One-Fifth Of The Earth’s Ocean Floor Is Now Mapped

by Vaishnavi Venkataraman
One-Fifth Of The Earth’s Ocean Floor Is Now Mapped

Researchers have now mapped about one fifth of the Earth’s ocean floor. The project took of in 2017 and is expected to be completed by 2030. As of now, 6 percent had been mapped to modern standards. ‘Seabed’ 2030 is the joint effort of the Japan-based Nippon foundation and the intergovernmental organization the General Bathymetric Chart of the Ocean (GEBCO).

Meanwhile, did you know A Rare ‘Super Earth’ Was Recently Discovered By Astronomers?

Why Is This Done?

Mapping the ocean floor will help scientists understand how tsunamis are formed and how sea levels rise as a result of climate change. The map will also help industries looking to exploit oil, gas, and minerals in the deep sea. Furthermore, the map will also help telecom companies laying cables under the sea from coast to coast. The maps and data collected so far are available to the public. As of now an area double the size of Australia has been covered. And that leaves researchers with an area twice the size of Mars.

Jamie McMichael-Phillips, director of the project, said: “It’s encouraging to see what working collaboratively, across the globe, can achieve. Seabed 2030 will continue to seek out new partnerships and technological advancements.”

On another note, the Earth’s North Pole Starts Moving From Canada To Russia At 60 Km Per Year.

How Is It Done?

Multibeam echo sounders are used to send sound pulses down to the seabed from ships. This helps to figure out what the ocean bed looks like and also helps calculate the depth by measuring how long it takes for the ping to bounce back up to the surface. However, the process is not as easy as it sounds. The topography of the sea floor gets harder as the water gets deeper.

It would approximately take 350 years for one ship to survey 93% of the oceans deeper than 200 meters. ‘Seabed 2030’ obtains information from governments, academic researchers, and commercial ships. Later on, vehicles which do not need human intervention might also be used to cut down the time, cost, and labour that it is needed to make the project successful. As of now, Seabed 2030 could cost an estimated $3 billion.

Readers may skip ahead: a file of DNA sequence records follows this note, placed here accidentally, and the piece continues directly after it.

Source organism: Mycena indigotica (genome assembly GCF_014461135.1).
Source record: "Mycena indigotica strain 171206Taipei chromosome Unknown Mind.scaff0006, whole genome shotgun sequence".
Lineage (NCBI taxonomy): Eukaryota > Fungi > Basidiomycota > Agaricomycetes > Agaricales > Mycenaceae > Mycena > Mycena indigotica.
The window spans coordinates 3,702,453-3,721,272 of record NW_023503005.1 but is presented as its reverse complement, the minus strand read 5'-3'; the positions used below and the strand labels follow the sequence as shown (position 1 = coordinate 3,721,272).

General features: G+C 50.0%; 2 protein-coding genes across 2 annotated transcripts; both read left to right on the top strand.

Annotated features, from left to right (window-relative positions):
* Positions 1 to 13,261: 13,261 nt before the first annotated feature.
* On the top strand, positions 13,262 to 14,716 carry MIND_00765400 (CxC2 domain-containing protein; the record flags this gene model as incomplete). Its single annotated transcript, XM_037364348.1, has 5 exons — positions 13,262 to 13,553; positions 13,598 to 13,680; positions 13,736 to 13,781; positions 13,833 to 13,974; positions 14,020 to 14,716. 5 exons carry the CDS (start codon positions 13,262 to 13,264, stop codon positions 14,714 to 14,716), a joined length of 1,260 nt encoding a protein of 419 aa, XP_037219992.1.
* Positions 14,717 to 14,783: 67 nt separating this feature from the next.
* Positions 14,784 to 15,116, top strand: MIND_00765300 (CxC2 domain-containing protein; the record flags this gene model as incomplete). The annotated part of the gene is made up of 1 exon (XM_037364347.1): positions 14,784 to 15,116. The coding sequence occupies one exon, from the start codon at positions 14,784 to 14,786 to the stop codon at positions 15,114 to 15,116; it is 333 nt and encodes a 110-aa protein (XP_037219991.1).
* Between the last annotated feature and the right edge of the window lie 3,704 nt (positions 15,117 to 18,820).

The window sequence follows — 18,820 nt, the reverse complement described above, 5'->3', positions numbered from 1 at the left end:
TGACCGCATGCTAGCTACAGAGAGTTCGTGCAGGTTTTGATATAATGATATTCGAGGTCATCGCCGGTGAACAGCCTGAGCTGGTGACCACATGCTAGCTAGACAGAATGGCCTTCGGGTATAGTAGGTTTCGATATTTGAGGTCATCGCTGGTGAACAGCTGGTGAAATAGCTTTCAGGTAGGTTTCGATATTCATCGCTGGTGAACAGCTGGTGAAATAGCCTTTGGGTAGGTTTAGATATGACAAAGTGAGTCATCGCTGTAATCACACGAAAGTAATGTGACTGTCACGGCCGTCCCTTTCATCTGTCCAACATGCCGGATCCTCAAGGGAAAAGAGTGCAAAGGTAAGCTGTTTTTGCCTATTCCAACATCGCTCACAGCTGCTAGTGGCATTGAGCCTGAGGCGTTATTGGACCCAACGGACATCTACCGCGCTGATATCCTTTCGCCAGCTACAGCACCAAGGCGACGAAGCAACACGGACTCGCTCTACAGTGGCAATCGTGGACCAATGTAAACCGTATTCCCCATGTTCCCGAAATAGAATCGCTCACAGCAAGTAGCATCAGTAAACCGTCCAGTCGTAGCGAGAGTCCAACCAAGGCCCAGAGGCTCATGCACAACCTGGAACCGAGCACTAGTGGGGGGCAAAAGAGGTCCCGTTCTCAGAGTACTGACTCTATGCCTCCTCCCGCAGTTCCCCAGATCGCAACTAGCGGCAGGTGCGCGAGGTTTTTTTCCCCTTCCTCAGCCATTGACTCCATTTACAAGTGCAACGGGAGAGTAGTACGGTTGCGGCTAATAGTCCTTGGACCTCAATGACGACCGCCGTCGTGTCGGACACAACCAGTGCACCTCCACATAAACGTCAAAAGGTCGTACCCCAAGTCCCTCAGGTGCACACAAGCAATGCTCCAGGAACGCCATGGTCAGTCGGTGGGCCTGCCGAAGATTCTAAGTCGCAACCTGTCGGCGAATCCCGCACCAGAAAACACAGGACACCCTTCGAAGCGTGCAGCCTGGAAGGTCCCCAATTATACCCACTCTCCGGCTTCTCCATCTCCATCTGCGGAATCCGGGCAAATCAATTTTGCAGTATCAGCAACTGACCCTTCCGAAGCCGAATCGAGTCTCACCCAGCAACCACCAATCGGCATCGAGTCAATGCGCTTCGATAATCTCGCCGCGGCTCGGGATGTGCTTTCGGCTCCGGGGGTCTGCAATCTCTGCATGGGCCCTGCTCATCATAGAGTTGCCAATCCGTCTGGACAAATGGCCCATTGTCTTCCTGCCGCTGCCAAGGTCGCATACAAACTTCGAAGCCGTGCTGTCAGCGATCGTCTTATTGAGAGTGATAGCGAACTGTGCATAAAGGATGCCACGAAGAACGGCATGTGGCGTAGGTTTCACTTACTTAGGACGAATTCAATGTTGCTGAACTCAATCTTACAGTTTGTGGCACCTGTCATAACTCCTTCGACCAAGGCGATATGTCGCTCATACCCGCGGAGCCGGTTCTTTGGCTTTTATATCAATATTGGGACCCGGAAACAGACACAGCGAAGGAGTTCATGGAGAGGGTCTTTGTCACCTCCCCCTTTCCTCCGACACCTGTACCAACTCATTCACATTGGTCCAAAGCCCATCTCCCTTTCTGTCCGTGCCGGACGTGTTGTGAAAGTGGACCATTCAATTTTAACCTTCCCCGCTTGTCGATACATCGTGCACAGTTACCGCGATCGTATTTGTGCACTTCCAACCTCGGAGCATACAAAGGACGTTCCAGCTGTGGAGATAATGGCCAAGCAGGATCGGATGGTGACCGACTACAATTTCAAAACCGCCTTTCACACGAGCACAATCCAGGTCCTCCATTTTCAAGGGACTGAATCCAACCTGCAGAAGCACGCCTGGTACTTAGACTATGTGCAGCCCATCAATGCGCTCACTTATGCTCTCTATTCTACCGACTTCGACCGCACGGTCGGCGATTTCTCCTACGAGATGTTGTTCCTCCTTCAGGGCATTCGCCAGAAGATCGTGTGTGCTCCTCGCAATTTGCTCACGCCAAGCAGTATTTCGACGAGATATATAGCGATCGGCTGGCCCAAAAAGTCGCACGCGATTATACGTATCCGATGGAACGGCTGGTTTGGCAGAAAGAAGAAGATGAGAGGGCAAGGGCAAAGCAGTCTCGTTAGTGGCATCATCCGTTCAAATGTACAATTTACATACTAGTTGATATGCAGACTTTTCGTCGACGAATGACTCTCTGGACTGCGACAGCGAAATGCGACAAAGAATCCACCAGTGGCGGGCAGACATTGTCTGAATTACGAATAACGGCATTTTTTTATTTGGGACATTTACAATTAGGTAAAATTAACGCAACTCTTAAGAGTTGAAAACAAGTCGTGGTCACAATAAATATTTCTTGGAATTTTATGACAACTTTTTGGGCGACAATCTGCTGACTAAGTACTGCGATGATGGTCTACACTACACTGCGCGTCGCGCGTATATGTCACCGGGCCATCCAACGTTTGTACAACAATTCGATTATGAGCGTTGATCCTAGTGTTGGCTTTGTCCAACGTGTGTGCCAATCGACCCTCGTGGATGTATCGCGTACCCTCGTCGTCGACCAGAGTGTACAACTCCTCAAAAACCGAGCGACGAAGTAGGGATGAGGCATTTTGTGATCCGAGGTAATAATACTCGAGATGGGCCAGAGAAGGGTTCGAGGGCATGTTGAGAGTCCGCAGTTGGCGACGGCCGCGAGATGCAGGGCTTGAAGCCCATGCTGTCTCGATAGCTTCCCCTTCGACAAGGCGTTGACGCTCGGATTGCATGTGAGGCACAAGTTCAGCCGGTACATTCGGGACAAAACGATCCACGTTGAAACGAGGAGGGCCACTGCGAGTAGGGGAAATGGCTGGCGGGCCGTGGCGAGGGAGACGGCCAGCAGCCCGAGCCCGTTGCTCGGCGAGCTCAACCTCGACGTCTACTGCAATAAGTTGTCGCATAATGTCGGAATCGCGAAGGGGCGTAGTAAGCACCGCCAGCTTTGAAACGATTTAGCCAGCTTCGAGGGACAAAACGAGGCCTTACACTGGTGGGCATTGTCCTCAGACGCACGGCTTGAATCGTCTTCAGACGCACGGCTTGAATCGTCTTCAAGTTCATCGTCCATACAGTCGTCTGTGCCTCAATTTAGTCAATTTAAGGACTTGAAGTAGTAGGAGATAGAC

What Else?

Meteorologists state that 2020 is most likely to be earth’s hottest year on record. And even though humanity is currently home quarantined, and nature is healing and showering us with better air quality, cleaner rivers and greener parks, this year is still going to get very very hot.

2020 earth's hottest year

Researchers at the US National Oceanic and Atmospheric Administration (NOAA) state to the Guardian that there is a 75 percent chance that 2020 is going to be the hottest year recorded ever, in the history of humanity. Even though we have witnessed a significant reduction in emissions and pollution levels due to the coronavirus lockdown, the situation isn’t going to get any better. Scientists reveal that a ton of greenhouse gases are already trapped in the atmosphere. As per NOAA, this year will definitely be listed in the top hottest years ever recorded, even if it isn’t hotter than the hottest year ever recorded i.e 2016.

Karsten Haustein, a climate scientist at the University of Oxford stated “The emissions will go down this year, but the concentrations keep on rising. We are very unlikely to be able to notice any slowdown in the built-up of atmospheric GHG levels.” She further revealed to the Guardian, “’But we have the unique chance now to reconsider our choices and use the corona crisis as a catalyst for more sustainable means of transport and energy production (via incentives, taxes, carbon prices etc).” In a report by NASA’s Goddard Institute for Space Studies, it’s revealed that there is a 60 per cent chance that 2020 will surpass 2016’s record temperatures.

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